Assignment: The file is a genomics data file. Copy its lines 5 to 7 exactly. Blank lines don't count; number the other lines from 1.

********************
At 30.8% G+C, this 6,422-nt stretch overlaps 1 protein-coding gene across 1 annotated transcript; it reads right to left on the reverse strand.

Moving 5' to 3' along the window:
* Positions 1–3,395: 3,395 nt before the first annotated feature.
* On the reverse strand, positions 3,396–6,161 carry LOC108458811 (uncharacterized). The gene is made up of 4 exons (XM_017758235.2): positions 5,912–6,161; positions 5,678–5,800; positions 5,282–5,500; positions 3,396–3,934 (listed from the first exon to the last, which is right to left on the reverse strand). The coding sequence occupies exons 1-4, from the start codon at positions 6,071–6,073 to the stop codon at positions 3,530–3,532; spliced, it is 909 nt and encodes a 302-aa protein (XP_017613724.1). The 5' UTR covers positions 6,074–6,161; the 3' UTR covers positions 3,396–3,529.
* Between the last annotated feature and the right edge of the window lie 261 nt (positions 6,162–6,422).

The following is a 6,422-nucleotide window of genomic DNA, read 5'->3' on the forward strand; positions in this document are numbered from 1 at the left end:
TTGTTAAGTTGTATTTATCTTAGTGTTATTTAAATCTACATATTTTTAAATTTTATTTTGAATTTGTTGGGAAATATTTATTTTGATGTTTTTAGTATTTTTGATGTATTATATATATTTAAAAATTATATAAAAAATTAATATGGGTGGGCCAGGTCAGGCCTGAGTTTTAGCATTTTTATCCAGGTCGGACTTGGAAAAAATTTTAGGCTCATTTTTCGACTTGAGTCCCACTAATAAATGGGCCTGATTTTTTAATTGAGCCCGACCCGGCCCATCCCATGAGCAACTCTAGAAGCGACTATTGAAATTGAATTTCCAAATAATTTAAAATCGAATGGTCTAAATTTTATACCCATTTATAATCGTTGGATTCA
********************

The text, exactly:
* Between the last annotated feature and the right edge of the window lie 261 nt (positions 6,162–6,422).

The following is a 6,422-nucleotide window of genomic DNA, read 5'->3' on the forward strand; positions in this document are numbered from 1 at the left end:
TTGTTAAGTTGTATTTATCTTAGTGTTATTTAAATCTACATATTTTTAAATTTTATTTTGAATTTGTTGGGAAATATTTATTTTGATGTTTTTAGTATTTTTGATGTATTATATATATTTAAAAATTATATAAAAAATTAATATGGGTGGGCCAGGTCAGGCCTGAGTTTTAGCATTTTTATCCAGGTCGGACTTGGAAAAAATTTTAGGCTCATTTTTCGACTTGAGTCCCACTAATAAATGGGCCTGATTTTTTAATTGAGCCCGACCCGGCCCATCCCATGAGCAACTCTAGAAGCGACTATTGAAATTGAATTTCCAAATAATTTAAAATCGAATGGTCTAAATTTTATACCCATTTATAATCGTTGGATTCA